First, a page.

Earlier this month, Nova Scotia's four major health-care unions announced that they would be forming bargaining councils to negotiate under a newly streamlined provincial health-care system, which comes into effect today.
For anyone who has been following this roller-coaster of a story, the announcement may have come as a surprise.
In a decision rendered only a few weeks earlier, arbitrator-mediator James Dorsey had awarded NSGEU two of four possible bargaining units. Unhappy with this decision, Health Minister Leo Glavin then announced that he would fire the arbitrator.
With all the snow that has fallen in Nova Scotia, childcare workers, cooks, and cleaners picketting in Glace Bay snow have their work cut out for them.
The 15 daycare staff are members of Unifor Local 4600, which represents over 1,250 workers, including other childcare providers. They have been on strike since Tuesday.
The last Town collective agreement expired in December 2013. After negotiations reached a standstill last summer, the town and the daycare workers went to conciliation last month but could not reach a deal.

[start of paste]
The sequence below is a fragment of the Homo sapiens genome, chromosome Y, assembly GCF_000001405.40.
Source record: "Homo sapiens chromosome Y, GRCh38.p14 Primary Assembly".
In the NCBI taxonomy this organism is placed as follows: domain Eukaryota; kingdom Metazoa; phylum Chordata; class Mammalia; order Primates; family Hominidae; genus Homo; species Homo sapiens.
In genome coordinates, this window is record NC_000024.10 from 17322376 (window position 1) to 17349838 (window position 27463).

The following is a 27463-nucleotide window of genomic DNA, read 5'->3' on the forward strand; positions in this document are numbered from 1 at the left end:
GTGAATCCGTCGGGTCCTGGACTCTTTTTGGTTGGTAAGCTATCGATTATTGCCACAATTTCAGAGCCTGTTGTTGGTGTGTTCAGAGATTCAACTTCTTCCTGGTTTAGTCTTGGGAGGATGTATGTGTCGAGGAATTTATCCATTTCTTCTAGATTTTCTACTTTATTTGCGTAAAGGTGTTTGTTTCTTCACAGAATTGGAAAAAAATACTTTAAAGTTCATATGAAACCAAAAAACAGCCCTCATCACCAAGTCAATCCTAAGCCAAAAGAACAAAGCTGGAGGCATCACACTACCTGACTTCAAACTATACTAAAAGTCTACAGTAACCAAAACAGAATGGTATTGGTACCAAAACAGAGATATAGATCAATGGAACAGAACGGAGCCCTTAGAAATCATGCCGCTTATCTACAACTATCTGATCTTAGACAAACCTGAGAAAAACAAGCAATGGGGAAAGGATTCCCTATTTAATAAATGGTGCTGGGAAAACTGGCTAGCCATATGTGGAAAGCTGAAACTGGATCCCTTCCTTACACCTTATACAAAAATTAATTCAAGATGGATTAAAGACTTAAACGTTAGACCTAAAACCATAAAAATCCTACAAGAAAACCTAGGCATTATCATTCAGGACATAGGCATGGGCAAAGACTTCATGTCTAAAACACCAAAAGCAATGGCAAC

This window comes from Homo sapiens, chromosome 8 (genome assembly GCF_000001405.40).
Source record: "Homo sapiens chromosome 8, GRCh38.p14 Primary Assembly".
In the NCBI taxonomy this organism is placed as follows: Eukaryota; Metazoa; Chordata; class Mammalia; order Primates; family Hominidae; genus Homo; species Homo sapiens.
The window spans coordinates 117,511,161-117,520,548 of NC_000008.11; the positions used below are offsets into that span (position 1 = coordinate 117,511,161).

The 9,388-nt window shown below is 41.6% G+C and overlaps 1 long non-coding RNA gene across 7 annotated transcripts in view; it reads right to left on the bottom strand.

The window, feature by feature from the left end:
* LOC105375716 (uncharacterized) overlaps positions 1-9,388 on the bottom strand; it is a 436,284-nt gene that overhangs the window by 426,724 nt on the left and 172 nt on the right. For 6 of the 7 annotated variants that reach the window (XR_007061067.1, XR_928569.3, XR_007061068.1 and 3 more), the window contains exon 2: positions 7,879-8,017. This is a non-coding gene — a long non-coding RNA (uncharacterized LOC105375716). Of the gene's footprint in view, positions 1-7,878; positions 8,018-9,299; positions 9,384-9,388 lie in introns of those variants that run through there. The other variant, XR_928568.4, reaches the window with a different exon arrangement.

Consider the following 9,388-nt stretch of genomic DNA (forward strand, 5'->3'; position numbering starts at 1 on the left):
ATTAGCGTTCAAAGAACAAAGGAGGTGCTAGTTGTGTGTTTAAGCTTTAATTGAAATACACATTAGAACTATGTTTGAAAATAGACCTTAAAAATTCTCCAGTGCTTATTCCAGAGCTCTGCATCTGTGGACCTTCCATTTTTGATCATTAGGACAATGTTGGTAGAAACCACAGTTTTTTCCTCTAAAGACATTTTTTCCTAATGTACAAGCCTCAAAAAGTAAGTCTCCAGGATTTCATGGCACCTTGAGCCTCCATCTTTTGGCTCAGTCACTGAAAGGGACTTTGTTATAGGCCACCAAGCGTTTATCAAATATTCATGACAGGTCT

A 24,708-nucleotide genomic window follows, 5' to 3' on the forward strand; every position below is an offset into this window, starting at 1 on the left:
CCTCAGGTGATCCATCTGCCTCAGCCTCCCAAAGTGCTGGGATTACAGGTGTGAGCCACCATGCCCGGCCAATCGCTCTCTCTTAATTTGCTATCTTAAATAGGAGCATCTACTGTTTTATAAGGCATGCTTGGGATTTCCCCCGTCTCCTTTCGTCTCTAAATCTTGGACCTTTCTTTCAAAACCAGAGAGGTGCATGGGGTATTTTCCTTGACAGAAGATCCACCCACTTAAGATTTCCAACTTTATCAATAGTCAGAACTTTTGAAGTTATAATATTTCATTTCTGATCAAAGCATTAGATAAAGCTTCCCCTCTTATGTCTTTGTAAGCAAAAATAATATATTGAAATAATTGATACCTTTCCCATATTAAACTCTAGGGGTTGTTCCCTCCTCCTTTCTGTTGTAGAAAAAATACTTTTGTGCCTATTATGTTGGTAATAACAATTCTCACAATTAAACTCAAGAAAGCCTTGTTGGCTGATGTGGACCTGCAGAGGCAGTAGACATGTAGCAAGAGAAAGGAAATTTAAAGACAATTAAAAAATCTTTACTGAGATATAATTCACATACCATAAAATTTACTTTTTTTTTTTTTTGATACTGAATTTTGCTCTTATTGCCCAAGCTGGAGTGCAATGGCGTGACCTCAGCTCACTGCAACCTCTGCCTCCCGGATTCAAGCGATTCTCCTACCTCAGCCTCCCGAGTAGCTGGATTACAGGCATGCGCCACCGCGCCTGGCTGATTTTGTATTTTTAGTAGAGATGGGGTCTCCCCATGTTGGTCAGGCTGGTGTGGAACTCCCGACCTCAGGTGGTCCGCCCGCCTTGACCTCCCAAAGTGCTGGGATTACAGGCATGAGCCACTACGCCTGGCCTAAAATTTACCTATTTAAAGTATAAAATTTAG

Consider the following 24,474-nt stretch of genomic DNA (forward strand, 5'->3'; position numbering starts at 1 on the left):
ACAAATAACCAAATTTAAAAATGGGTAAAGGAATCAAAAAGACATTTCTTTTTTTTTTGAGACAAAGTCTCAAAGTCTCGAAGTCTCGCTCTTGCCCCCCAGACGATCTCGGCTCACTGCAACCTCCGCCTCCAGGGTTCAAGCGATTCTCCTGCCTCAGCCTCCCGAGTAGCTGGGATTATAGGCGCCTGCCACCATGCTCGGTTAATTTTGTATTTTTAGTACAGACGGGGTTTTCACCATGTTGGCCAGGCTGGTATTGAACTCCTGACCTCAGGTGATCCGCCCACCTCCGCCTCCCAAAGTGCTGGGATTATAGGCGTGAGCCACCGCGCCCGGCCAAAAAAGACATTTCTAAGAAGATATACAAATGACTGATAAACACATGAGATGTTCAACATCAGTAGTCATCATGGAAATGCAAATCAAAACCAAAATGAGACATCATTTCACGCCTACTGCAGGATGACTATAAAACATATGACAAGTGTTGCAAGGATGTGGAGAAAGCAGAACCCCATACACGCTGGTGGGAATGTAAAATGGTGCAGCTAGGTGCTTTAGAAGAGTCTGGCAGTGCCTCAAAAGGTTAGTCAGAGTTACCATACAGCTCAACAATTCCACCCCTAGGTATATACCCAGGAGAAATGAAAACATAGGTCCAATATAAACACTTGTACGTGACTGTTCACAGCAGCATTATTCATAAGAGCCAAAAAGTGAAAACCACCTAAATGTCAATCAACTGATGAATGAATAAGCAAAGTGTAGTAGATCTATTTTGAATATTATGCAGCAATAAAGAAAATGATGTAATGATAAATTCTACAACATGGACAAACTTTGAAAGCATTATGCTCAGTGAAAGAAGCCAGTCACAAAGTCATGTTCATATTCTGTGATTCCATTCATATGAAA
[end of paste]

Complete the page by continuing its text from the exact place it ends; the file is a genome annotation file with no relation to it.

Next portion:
The ongoing Bill 1 saga may end happily after all.
After a weeks-long media blackout, Nova Scotia's four health-care unions have emerged from negotiations with the Province to announce that each of the four unions -- NSGEU, NSNU, CUPE and Unifor -- will continue to represent their members, but bargain their agreements jointly using a council model.
"This has been a very challenging time for our health-care workers and for the labour movement as a whole," says President of the Nova Scotia Federation of Labour Rick Clarke in a press release.
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The drama continues in Nova Scotia this week, after the provincial Liberals announced plans to create new legislation that would reassign health-care workers to unions not necessarily of their choosing.